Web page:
My husband researches everything, so he found out that we are not alone by a long shot. In the last census (2010) 4.9 million children were being raised by grandparents, almost double what it had been in 2000. And the numbers are increasing. The biggest influence has been the increasing number of parents who are unable to raise their children because of drug abuse. The meth and opiate surge in particular has wrecked families.

My husband found five tips that have helped us from Helpguide.org.

1. Acknowledge Your Feelings.

I sometimes felt angry—not just at the situation, but sometimes at our grandchildren as well. It wasn’t always rational, but it was there. We felt tremendously stressed. I couldn’t figure out how to get everything done while my husband worried about the finances. And we felt both anger and guilt at our daughter: anger because we gave her all the love and help we could while she continued to make poor decisions; guilt because we wondered whether we could have done more. We thought perhaps if we had, she would be better able to raise her children. And we felt guilt because we did not have the energy that we felt these boys deserved from us. No matter how much we may love and care for the boys, they of course miss their mother and father. And we felt guilt because we did not have the energy that we felt these boys deserved from us.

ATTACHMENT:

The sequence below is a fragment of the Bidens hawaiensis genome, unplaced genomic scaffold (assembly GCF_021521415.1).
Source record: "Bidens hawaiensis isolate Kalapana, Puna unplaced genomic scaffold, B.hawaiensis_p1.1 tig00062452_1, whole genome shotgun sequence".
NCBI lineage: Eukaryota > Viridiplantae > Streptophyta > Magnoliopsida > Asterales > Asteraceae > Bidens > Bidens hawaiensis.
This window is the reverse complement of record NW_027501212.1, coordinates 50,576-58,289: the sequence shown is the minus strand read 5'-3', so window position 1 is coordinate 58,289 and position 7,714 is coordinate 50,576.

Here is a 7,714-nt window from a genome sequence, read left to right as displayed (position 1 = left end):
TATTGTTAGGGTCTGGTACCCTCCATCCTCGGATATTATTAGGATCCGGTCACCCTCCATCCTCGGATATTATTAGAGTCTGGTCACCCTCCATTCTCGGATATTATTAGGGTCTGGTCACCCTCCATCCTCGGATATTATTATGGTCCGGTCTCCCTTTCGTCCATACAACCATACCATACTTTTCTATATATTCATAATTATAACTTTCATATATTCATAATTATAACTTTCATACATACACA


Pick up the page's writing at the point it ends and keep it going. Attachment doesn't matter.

These feelings and many others are real. Acknowledge them and know that you will learn to live with not having all the answers. No one who raises kids does.

2. Take Care of Yourself.

It was important that we stay healthy for our own sake but even more so now that we had three lives depending on us. If they lost us, how could they ever feel safe? This meant going to the doctor and doing what the doctor said. It meant we needed to exercise and watch what we ate. At one point, I felt so overwhelmed that I needed to talk to someone. Of course, my husband and I talked, but he was dealing with his own feelings. There was only so much we could hear. Our friends were sympathetic, but we needed more than pity. I reached out to a Christian counselor who not only gave me wonderful advice but also allowed me to cry and get angry and talk through the feelings that were there. I still see her from time to time. There was a point when she was my lifeline. The Lord used her and I am so very grateful.